15 May 2013

Ta Ka Di Mi

Sharvari Jemenis’ concert of Kathak dance had links to Burley Griffin, was at the Albert Hall and was an event in the Canberra International Music Festival, so it’s relevant. It’s not jazz so I was just a little surprised when a classical person said I’d like it, being a jazz lover. I guess it’s for the improvisation or the rhythms, but it’s still a strange thing to my ears. But I do enjoy the cicada busyness of the tablas and the Ta Ka Di Mi vocalisations of rhythms that inform Indian classical music and the drones and melodies that go with it. I wasn’t so sure of liking the dance but Sharvari did a great presentation that both informed and entertained. We learnt of the storytelling of much of the dance forms, the symbols and representations of the movements and the musical structures that underlie it all. I thought early on that I wasn’t so keen on religious themes, being wary of dances of Shiva and more, but reprimanded myself as I realised how much I love the expressions of faith of Handel and Bach and Mozart and more. But the dance told wider stories. There was even one of a heroic Queen who refused the British, formed a regiment of female soldiers and was eventually caught and executed by the colonists. We could read the story in her dance movements. Things were becoming understood, becoming interesting, having meaning beyond the arbitrary. The movements of this dance are precise and mannered, but the interaction between dances was anything but. Sharvari talked to the audience, easily and personally, joked with her husband the tabla player before singing a mock interaction with him, and introduced us to the symbology and to the musical structures, singing the 1-2-3-4-5 or 16 or Hindi version of these numbers or the Ta Ki Ta vocalisations that spell out a tune. I’m enamoured by these vocalisations, so this was a winner. As for the music, her husband spelt out those Ta Ki Ta s on the tabla with accompaniment of harmonium and violin as a mix of drones and long ostinato melody and the vocals, all with the twist of the strangely scaled tones of these vocals. There are strange scales here, odd intervals, characteristic bends and portamento, all indicative of this highly evolved music that’s so different to our ears. This was an intriguing and very good-natured musical dance outing.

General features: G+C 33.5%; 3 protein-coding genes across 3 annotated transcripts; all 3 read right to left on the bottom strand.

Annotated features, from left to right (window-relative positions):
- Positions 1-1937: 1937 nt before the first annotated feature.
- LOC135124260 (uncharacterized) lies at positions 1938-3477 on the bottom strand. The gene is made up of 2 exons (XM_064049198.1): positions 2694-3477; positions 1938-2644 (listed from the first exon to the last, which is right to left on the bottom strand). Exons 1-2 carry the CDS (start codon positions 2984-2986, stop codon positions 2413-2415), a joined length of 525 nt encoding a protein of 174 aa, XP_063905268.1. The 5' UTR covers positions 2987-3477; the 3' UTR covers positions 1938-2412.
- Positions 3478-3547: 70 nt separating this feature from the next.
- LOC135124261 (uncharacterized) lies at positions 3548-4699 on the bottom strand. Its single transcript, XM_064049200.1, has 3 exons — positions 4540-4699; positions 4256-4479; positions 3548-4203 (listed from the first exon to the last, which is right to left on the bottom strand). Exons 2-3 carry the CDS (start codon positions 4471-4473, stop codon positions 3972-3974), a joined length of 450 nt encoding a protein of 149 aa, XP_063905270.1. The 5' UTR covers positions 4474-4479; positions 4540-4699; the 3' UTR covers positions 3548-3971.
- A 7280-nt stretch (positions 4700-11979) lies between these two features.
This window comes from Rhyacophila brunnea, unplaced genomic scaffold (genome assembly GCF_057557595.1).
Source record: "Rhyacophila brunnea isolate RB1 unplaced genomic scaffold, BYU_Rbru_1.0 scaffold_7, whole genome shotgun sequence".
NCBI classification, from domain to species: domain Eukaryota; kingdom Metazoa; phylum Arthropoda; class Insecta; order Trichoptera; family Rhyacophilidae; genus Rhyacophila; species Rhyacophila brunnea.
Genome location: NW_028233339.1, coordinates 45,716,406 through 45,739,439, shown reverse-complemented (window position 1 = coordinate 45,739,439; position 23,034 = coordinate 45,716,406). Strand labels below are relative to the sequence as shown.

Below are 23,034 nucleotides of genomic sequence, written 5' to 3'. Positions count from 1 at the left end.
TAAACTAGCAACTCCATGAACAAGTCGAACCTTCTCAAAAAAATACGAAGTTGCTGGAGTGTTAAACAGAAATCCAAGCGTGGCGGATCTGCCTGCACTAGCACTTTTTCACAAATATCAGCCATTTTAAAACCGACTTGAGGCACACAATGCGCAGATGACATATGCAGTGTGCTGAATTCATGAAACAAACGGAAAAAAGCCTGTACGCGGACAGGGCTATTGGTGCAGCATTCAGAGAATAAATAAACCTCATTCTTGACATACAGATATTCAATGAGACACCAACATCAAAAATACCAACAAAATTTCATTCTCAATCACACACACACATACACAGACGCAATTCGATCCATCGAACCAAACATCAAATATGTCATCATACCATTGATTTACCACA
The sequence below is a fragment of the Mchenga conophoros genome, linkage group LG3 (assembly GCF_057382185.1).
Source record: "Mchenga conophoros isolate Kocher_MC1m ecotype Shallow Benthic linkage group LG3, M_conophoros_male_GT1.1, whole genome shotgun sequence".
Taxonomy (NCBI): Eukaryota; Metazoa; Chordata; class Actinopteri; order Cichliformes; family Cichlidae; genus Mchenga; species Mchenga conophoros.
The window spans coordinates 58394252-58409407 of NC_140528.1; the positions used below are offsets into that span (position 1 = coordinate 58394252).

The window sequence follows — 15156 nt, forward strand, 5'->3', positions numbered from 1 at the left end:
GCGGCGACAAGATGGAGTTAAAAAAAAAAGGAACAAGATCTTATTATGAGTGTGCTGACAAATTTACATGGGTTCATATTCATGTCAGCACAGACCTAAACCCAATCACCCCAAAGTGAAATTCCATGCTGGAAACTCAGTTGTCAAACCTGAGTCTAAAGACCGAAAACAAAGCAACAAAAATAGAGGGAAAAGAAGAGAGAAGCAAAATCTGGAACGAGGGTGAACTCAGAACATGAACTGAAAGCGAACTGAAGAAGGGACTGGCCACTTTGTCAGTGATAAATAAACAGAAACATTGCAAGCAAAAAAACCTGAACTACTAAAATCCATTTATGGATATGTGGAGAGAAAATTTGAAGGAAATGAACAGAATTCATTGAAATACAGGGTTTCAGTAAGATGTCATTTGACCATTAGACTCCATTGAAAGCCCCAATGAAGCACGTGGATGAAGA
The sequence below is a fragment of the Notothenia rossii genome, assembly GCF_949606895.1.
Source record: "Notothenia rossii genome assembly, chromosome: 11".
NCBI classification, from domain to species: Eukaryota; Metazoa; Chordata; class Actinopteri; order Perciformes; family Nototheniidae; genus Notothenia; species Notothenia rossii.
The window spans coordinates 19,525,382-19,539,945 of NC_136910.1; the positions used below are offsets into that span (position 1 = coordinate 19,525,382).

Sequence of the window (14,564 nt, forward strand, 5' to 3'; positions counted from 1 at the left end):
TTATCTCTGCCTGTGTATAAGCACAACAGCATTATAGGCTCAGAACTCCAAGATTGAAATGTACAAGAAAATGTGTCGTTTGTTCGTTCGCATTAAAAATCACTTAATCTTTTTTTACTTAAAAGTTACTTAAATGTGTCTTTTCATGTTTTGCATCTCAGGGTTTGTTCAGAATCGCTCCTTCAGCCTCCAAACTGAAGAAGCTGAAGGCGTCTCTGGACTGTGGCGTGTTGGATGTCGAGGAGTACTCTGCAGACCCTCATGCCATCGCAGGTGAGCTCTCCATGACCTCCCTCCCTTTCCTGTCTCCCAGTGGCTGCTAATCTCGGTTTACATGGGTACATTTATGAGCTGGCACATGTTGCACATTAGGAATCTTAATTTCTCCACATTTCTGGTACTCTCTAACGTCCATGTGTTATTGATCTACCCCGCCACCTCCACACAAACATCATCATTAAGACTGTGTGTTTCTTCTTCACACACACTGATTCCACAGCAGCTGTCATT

Sharvari Jamenis (Karthak dance) presented the 43rd Spirit of India with Nikhil Phatak (tabla), Chinmay Kolhatkar (harmonium), Manoj Desai (vocals) and Swapna Achyuta Soman (violin).

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